You need to state explicitly what you will cover and not cover in the documentation. Readers may start reading your document which contains assumptions about their knowledge, but if they do not have this knowledge, they should know where to acquire it.

It should be easy for readers to know where to reach the author of the documentation or people knowledgeable enough to guide them to the right people.

22 Feb 2020

# Visual Studio Code Emoji extension

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## Problem

I use Visual Studio Code as my main editor and I am on Windows 7. I like to use emojis but those aren't properly rendered under Windows 7. Can I have pretty emojis in Visual Studio Code somehow?

## Solution

I developed an extension in 2018 called Emoji which uses EmojiOne emojis to replace their non rendered equivalent in Visual Studio Code.

To do this, the extension makes use of the createTextEditorDecorationType method available on the window object in order to inject CSS that adds a background image where the text emoji would be rendered.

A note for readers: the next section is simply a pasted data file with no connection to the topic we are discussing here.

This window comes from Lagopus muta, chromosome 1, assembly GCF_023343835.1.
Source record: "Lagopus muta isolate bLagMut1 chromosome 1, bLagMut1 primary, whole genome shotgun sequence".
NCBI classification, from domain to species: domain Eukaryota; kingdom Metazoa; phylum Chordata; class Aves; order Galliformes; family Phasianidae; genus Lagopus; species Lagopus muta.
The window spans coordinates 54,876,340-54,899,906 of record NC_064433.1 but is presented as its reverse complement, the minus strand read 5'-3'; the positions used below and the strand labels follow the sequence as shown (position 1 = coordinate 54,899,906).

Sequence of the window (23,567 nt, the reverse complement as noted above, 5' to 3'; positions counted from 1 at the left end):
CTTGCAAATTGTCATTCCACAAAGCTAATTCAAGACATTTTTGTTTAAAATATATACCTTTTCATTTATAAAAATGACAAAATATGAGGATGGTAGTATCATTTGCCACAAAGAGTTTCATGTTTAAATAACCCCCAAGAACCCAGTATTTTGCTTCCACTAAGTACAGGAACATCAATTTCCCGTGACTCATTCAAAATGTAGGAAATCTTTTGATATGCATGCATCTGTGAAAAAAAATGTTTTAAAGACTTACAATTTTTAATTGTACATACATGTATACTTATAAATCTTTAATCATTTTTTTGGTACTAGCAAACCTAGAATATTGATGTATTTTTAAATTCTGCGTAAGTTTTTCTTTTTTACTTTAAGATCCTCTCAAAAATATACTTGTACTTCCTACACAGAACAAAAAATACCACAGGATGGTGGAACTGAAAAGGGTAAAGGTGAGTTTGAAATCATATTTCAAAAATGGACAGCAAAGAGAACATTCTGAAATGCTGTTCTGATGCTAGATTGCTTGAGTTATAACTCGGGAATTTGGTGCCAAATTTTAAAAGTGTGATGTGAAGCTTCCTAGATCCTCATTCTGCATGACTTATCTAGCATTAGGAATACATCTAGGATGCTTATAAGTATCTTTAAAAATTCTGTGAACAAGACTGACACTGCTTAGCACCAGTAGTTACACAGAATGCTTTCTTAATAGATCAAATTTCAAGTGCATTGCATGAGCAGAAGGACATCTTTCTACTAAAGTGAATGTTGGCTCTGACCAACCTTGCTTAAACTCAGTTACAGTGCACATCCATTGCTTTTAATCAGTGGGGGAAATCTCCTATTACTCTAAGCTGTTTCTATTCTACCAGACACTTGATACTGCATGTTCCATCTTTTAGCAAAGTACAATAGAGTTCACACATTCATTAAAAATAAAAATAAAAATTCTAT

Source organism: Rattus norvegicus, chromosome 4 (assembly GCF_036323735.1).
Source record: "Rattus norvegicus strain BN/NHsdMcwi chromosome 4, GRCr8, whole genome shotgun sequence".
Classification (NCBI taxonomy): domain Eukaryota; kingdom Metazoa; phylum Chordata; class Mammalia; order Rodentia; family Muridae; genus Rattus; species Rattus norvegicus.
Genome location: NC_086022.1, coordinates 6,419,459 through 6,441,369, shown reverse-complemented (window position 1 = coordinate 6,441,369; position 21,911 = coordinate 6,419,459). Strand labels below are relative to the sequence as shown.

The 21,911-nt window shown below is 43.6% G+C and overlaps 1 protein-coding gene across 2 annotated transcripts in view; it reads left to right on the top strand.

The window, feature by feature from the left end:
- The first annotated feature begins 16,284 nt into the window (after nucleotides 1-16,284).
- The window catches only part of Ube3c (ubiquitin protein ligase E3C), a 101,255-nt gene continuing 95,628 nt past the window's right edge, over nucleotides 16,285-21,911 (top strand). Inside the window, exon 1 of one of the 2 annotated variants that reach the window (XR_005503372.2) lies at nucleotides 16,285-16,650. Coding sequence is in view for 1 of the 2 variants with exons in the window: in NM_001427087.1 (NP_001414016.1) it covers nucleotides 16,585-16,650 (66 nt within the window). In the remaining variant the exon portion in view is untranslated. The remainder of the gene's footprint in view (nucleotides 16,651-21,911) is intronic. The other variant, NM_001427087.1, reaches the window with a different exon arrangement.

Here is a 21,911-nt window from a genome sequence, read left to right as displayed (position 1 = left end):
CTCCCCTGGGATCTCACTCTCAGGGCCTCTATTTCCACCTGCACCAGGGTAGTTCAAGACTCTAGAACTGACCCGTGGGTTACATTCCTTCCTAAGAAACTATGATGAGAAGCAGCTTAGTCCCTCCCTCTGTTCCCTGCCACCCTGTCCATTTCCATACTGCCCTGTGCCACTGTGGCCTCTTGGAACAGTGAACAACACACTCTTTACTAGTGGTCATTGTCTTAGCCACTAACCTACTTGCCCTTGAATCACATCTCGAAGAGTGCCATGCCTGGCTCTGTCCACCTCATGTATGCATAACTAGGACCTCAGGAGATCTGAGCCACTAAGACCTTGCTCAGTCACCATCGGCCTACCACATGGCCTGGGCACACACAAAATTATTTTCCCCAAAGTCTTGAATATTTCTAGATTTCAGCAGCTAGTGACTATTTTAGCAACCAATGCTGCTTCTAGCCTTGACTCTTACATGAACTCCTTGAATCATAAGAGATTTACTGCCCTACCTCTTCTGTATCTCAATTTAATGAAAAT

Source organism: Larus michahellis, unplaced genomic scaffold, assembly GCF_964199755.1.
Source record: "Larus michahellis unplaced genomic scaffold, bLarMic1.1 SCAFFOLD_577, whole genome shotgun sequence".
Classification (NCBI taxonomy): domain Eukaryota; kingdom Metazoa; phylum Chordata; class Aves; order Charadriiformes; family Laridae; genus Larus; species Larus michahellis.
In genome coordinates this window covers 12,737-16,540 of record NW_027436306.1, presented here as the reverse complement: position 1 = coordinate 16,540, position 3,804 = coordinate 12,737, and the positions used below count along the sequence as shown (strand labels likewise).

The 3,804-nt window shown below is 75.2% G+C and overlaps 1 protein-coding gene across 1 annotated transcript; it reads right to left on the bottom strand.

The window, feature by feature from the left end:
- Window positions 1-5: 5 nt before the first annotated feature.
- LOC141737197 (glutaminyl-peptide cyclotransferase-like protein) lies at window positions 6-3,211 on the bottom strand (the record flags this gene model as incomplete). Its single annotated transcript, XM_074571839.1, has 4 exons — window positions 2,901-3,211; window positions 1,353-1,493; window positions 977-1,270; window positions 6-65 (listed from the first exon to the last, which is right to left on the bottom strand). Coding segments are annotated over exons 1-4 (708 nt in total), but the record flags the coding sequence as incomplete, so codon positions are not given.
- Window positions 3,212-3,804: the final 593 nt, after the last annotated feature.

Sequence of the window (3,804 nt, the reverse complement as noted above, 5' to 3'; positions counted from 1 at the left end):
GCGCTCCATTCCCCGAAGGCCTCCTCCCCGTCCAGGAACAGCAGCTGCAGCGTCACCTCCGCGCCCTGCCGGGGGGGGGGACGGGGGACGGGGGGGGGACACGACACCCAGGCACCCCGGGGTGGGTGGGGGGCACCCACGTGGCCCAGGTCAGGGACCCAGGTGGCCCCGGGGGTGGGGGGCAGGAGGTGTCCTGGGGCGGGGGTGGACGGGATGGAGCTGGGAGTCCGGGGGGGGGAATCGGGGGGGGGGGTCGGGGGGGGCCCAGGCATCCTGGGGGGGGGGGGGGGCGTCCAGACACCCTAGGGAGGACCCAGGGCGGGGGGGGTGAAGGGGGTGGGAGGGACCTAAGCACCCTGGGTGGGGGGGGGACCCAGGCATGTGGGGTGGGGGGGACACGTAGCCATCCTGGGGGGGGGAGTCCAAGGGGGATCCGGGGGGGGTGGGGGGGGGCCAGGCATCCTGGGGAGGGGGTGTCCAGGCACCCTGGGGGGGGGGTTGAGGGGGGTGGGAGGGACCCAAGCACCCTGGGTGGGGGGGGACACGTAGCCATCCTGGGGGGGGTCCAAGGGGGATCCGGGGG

The extension listens to two events to determine in which editor it needs to do the replacement: window.onDidChangeActiveTextEditor and workspace.onDidChangeTextDocument. In the first case we update the editor that is now the active one, in the second, we update the active document when the text content changed.

22 Feb 2020

# Onboarding users on your library

History / Edit / PDF / EPUB / BIB / 2 min read (~338 words)

## Question

How can you onboard users to use your library as fast as possible?

You need to make it as frictionless as possible for them to use your library.

First, they need to know the value proposition of the library. They need to know why they should use your library and not find another one available online. It needs to be convincing and to touch on the tasks they need to accomplish. The closer your vocabulary is to theirs, the easier it will be.